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Lost 21 lbs yet my HbA1c blood count has gone up?

Discussion in 'Ask A Question' started by Oswas99, Dec 5, 2017.

  1. Oswas99

    Oswas99 Prediabetes · Member

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    I was told I was pre-diabetic 6 months ago and to diet. I lost 21 lbs. My HbA1c test figure was given 42 which was in the pre-diabetic range 42-47. Yet I lost all that weight, but my HbA1C blood test says I am now 44!

    How comes my blood rate went up?

    How can I lower this to normal since dieting does not seem to work for me.

    The nurse at my surgery said I need to lose about another 14 lbs.

    Any advice or explanation would be most appreciated.

    Thank you.
     
  2. bulkbiker

    bulkbiker Type 2 · Expert

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    What are you eating?
    42-44 is probably within the margin of error on an HbA1c so you could well say both results were 43 weight loss will not necessarily lower your HbA1c (although it can help) diet however (in the sense of what you eat) can do this. Hece my question.
     
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  3. Biggles2

    Biggles2 · Well-Known Member

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    Welcome to this site! You will find wonderful support and encouragement here:).

    Now, in order to help address your query it would be useful for us to know the answers to the following questions:
    How did you lose the weight? Were you restricting calories or low-carbing?

    I ask because low carbing (approx. 30grams/day) is what worked for me in terms of dropping my HbA1c. The added benefit of this approach has been that the weight fell off (although it was not my primary goal) and I have maintained my current weight for over 2.5 years.
    It is not a short-term fix. It is the way I plan to eat for life, and thus far it has been very sustainable for me. My HbA1c is currently 29 and my BMI is currently 20, down from 37.
    Check out the Low Carb Programme on this site as well as the great information @daisy1 sends all new members:).
     
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  4. Oswas99

    Oswas99 Prediabetes · Member

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    I tend to eat a lot of wholemeal stuff and try and stick loosely to weight washers. I have porridge for breakfast with skim milk or diet cheese and toast. I eat a lot of fish and roast skinless chicken and vegetables and some fruit. This is helping me lose weight. I was not calorie counting, just trying to eat healthy food and use a side plate rather than a dinner plate to eat on.
     
  5. Oswas99

    Oswas99 Prediabetes · Member

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    I had a panic. I presume I did not have to fast before taking such a blood test, as one does for cholesterol as I did not do this?
     
  6. Alison Campbell

    Alison Campbell Prediabetes · Well-Known Member

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    You are correct, you do not need to fast for a HBA1C, it's a good idea to fast for cholesterol.
     
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  7. Oswas99

    Oswas99 Prediabetes · Member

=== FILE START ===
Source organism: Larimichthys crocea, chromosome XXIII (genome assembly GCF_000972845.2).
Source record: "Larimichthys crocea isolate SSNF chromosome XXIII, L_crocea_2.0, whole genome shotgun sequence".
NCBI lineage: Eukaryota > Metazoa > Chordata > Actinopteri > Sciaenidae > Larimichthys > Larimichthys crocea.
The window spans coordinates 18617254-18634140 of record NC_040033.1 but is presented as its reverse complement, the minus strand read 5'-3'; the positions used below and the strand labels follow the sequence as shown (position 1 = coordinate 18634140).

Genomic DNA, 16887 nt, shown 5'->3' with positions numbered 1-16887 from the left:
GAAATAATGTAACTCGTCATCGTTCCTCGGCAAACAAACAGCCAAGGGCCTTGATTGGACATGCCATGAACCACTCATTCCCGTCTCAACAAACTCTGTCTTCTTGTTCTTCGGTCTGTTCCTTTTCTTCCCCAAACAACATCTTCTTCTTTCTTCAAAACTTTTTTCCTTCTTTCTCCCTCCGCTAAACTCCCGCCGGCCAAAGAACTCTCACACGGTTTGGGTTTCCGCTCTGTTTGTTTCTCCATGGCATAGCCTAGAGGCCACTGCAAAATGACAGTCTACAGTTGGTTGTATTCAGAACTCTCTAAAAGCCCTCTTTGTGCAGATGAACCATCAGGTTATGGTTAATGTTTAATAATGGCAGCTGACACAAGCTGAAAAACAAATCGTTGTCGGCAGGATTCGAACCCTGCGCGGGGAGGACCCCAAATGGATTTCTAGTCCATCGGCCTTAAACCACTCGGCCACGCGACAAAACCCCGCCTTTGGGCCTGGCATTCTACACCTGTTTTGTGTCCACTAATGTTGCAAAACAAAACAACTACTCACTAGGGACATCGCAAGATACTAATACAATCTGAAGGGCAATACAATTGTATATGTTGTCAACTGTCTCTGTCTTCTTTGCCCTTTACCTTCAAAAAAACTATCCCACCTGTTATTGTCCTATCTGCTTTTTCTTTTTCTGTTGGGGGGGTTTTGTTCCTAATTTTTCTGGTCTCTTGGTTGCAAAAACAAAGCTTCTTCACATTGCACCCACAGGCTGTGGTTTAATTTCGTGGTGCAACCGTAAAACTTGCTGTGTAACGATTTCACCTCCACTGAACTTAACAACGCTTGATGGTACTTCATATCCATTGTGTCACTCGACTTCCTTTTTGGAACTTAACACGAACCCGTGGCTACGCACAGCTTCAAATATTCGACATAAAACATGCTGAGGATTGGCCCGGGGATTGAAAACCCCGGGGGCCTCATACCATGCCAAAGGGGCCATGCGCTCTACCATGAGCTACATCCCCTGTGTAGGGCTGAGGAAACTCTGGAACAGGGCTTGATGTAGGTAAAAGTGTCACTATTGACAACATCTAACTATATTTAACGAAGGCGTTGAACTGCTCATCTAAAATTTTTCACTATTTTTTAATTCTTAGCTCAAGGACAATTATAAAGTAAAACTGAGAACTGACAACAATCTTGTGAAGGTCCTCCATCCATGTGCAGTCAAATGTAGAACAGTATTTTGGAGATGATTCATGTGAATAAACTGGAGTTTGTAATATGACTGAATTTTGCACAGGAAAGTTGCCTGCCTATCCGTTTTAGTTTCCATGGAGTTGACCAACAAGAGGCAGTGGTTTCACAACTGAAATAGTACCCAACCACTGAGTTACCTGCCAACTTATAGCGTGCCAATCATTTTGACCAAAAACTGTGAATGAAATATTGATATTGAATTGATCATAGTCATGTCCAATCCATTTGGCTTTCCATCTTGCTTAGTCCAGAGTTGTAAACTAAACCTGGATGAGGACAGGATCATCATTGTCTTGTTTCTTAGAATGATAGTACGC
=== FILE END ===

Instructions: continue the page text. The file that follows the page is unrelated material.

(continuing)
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    Thanks - that is one worry less.
     
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  8. Oswas99

    Oswas99 Prediabetes · Member

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    I presume a low carb diet is good for pre-diabetes and not just for those with diabetes???
     
  9. Biggles2

    Biggles2 · Well-Known Member

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    Pre-diabetes and diabetes exist on a continuum with the same root cause: an intolerance to carbohydrates. So, the best way to tame diabetes anywhere along the continuum is to cut back on carbohydrate intake. Here is a link to Dr. Jason Fung's site where he explains this concept nicely:
    https://idmprogram.com/reverse-type-2-diabetes-the-quick-start-guide/

    Also, be sure to check out the Diet Doctor website for some great information on the sort of choices you have on a Low Carb High/Healthy Fat (LCHF) way of eating:
    https://www.dietdoctor.com/

    You may also want to consider buying a blood glucose meter. Many of us have done so and we test our blood glucose immediately before a meal, then 2 hours after the first bite to see the effect of everything we eat on our blood glucose. Your diet (although ostensibly healthy per the Eatwell plate guidance) has a lot of carbohydrate which is generally not a healthy diet for those of us on the diabetes continuum.

    A word about skimmed milk and low fat cheese: whenever fat is removed from a food it is replaced with carbohydrate. I know from testing my blood glucose that the skimmed milk, the bread, the porridge, the low-fat cheese would all raise my blood sugar to unacceptable levels for me. It really is eye-opening when you see what certain foods do to your blood glucose. We are all different, so the advice is always to test, that way you will know which foods spike you, and thus which foods to avoid.
     
  10. daisy1

    daisy1 Type 2 · Guru
    Staff Member Retired Moderator

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    @Oswas99

    Hello and welcome to the Forum :) Here is the Basic Information we give to new members and I hope you will find it useful. Ask as many questions as you want and someone will be able to help.


    BASIC INFORMATION FOR NEWLY DIAGNOSED DIABETICS

    Diabetes is the general term to describe people who have blood that is sweeter than normal. A number of different types of diabetes exist.

    A diagnosis of diabetes tends to be a big shock for most of us. It’s far from the end of the world though and on this forum you'll find well over 259,000 people who are demonstrating this.

    On the forum we have found that with the number of new people being diagnosed with diabetes each day, sometimes the NHS is not being able to give all the advice it would perhaps like to deliver - particularly with regards to people with type 2 diabetes.